Chinese hackers breached 20,000 FortiGate systems worldwide

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Chinese hackers breached 20,000 FortiGate systems worldwide

The Dutch Military Intelligence and Security Service (MIVD) warned today that the impact of a Chinese cyber-espionage campaign unveiled earlier this year is "much larger than previously known."

As the MIVD disclosed in February in a joint report with the General Intelligence and Security Service (AIVD), Chinese hackers exploited a critical FortiOS/FortiProxy remote code execution vulnerability (CVE-2022-42475) over a few months between 2022 and 2023 to deploy malware on vulnerable Fortigate network security appliances.

"During this so-called 'zero-day' period, the actor infected 14,000 devices alone. Targets include dozens of (Western) governments, international organizations and a large number of companies within the defense industry," the MIVD said.

The Coathanger remote access trojan (RAT) malware used in the attacks was also found on a Dutch Ministry of Defence network used in the research and development (R&D) of unclassified projects. Still, due to network segmentation, the attackers were blocked from moving to other systems.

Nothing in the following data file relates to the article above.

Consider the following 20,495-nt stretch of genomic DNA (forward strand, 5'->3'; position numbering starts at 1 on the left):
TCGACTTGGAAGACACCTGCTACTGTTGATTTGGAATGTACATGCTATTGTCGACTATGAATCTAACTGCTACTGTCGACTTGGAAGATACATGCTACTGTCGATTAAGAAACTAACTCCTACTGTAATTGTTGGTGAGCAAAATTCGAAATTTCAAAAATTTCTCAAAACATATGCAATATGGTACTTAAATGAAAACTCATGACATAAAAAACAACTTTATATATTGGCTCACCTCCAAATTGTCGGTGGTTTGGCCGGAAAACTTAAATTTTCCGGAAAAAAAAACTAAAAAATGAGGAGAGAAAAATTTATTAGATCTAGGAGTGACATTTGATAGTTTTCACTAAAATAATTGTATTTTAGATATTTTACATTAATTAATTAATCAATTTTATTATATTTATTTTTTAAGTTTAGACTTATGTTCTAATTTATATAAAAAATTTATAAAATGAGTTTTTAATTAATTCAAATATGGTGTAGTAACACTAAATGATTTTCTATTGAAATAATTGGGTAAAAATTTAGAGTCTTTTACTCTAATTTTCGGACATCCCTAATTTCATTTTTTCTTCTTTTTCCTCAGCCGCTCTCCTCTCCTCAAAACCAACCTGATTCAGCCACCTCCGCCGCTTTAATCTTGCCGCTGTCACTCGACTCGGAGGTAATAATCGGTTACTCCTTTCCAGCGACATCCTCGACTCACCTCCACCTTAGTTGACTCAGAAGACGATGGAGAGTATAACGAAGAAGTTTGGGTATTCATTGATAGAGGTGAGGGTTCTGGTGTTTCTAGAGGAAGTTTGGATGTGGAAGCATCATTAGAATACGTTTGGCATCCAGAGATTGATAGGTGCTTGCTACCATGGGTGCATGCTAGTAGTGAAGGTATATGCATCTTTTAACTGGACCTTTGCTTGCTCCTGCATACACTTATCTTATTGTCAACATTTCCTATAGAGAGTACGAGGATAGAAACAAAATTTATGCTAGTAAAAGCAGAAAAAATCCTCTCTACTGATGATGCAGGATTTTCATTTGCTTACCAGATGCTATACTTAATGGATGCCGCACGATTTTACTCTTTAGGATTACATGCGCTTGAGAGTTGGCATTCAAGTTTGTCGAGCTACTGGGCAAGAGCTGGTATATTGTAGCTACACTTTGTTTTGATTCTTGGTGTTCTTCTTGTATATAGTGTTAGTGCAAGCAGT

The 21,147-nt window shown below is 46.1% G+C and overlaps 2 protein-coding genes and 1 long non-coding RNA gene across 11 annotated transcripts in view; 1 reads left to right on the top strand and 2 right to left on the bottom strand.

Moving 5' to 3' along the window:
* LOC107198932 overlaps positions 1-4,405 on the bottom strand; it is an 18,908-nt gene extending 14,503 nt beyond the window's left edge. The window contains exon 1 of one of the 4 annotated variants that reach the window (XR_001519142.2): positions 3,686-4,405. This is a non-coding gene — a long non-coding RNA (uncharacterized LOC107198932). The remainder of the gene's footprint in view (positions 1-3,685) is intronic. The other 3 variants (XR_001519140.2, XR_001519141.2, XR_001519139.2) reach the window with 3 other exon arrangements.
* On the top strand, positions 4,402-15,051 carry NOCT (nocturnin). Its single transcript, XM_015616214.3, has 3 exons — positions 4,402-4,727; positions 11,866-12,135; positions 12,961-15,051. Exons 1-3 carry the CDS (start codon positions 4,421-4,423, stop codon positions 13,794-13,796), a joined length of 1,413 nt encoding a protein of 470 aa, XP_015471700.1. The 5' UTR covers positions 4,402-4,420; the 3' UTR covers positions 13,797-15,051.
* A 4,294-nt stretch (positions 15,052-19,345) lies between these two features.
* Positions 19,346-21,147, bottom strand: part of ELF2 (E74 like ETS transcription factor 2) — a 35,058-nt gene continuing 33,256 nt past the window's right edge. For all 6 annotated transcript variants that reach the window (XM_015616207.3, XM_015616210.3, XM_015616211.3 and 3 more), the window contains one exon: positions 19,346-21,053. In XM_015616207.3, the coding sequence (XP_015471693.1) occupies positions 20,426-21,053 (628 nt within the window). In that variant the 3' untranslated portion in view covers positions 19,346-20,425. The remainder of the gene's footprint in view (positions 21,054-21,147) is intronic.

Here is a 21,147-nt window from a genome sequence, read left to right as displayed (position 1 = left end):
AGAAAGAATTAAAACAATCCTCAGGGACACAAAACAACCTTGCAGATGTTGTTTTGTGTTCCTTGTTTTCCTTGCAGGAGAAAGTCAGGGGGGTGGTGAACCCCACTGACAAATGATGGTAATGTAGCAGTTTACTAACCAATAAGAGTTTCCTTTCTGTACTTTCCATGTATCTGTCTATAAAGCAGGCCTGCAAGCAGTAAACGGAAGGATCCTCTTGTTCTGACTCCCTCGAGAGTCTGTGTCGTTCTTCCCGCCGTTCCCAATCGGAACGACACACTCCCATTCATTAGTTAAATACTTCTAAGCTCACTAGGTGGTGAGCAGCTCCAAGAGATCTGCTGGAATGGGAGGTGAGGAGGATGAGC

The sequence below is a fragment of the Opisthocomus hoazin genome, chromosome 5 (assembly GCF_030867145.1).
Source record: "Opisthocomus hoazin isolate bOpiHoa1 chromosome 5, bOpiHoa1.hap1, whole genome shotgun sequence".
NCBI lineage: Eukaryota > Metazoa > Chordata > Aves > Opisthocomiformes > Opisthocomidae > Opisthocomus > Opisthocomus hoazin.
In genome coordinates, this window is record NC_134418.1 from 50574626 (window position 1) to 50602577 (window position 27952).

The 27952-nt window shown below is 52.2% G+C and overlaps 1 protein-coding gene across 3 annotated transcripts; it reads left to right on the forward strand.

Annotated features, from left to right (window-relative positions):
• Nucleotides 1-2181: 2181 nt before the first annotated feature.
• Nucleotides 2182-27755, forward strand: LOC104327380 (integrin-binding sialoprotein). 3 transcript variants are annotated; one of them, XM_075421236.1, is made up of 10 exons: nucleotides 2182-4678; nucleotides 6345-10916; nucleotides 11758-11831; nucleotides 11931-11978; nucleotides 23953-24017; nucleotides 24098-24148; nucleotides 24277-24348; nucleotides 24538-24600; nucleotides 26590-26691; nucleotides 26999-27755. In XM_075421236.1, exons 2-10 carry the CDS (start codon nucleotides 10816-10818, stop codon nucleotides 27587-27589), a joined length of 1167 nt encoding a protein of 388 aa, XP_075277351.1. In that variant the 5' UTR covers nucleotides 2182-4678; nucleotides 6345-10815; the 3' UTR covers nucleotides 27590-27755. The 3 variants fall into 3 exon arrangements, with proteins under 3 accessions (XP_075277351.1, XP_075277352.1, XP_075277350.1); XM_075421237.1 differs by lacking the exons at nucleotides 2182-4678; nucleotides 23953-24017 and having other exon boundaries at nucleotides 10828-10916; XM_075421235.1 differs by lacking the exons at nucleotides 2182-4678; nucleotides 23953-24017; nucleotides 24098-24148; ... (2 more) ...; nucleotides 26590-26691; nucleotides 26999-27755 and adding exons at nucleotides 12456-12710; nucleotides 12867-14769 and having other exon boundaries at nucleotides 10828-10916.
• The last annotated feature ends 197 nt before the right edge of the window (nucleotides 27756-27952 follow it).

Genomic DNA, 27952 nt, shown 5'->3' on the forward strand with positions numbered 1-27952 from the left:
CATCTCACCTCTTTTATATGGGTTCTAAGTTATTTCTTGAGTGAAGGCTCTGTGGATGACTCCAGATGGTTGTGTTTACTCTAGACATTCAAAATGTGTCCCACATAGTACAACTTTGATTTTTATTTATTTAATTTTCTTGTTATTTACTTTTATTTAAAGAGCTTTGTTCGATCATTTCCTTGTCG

The MIVD found that this previously unknown malware strain, which could survive system reboots and firmware upgrades, was deployed by a Chinese state-sponsored hacking group in a political espionage campaign targeting the Netherlands and its allies.

"This gave the state actor permanent access to the systems. Even if a victim installs security updates from FortiGate, the state actor continues to keep this access," the MIVD added.

"It is not known how many victims actually have malware installed. The Dutch intelligence services and the NCSC consider it likely that the state actor could potentially expand his access to hundreds of victims worldwide and carry out additional actions such as stealing data."


At least 20,000 Fortigate systems breached

Since February, the Dutch military intelligence service has discovered that the Chinese threat group obtained access to at least 20,000 FortiGate systems worldwide in 2022 and 2023 over a span of a few months, at least two months before Fortinet disclosed the CVE-2022-42475 vulnerability.

The MIVD believes the Chinese hackers still have access to many victims because the Coathanger malware is difficult to detect as it intercepts system calls to avoid revealing its presence and is also challenging to remove since it survives firmware upgrades.

CVE-2022-42475 was also exploited as a zero-day to target government organizations and related entities, as disclosed by Fortinet in January 2023.

These attacks bear many similarities to another Chinese hacking campaign that targeted unpatched SonicWall Secure Mobile Access (SMA) appliances with cyber-espionage malware designed to withstand firmware upgrades.

 

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